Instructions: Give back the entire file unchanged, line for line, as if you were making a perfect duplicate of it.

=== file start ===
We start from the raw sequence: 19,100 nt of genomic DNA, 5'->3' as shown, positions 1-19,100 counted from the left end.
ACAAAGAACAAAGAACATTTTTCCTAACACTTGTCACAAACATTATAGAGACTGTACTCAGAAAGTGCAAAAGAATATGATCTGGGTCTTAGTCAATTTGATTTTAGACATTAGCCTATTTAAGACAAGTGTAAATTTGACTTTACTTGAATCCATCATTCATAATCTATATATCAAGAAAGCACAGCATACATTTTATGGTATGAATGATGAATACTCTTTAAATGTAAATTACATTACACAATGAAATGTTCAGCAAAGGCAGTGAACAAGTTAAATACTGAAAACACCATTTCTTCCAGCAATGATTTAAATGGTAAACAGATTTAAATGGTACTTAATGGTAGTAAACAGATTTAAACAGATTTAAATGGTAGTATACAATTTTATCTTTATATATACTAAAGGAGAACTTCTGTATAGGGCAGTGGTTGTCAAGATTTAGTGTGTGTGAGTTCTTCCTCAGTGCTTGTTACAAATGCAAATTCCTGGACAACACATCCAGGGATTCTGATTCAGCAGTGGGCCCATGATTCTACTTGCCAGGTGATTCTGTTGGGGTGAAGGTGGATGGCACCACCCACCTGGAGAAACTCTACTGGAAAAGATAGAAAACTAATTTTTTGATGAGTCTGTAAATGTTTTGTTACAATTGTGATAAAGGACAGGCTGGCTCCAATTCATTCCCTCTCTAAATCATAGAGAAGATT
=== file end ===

We start from the raw sequence: 19,100 nt of genomic DNA, 5'->3' as shown, positions 1-19,100 counted from the left end.
ACAAAGAACAAAGAACATTTTTCCTAACACTTGTCACAAACATTATAGAGACTGTACTCAGAAAGTGCAAAAGAATATGATCTGGGTCTTAGTCAATTTGATTTTAGACATTAGCCTATTTAAGACAAGTGTAAATTTGACTTTACTTGAATCCATCATTCATAATCTATATATCAAGAAAGCACAGCATACATTTTATGGTATGAATGATGAATACTCTTTAAATGTAAATTACATTACACAATGAAATGTTCAGCAAAGGCAGTGAACAAGTTAAATACTGAAAACACCATTTCTTCCAGCAATGATTTAAATGGTAAACAGATTTAAATGGTACTTAATGGTAGTAAACAGATTTAAACAGATTTAAATGGTAGTATACAATTTTATCTTTATATATACTAAAGGAGAACTTCTGTATAGGGCAGTGGTTGTCAAGATTTAGTGTGTGTGAGTTCTTCCTCAGTGCTTGTTACAAATGCAAATTCCTGGACAACACATCCAGGGATTCTGATTCAGCAGTGGGCCCATGATTCTACTTGCCAGGTGATTCTGTTGGGGTGAAGGTGGATGGCACCACCCACCTGGAGAAACTCTACTGGAAAAGATAGAAAACTAATTTTTTGATGAGTCTGTAAATGTTTTGTTACAATTGTGATAAAGGACAGGCTGGCTCCAATTCATTCCCTCTCTAAATCATAGAGAAGATT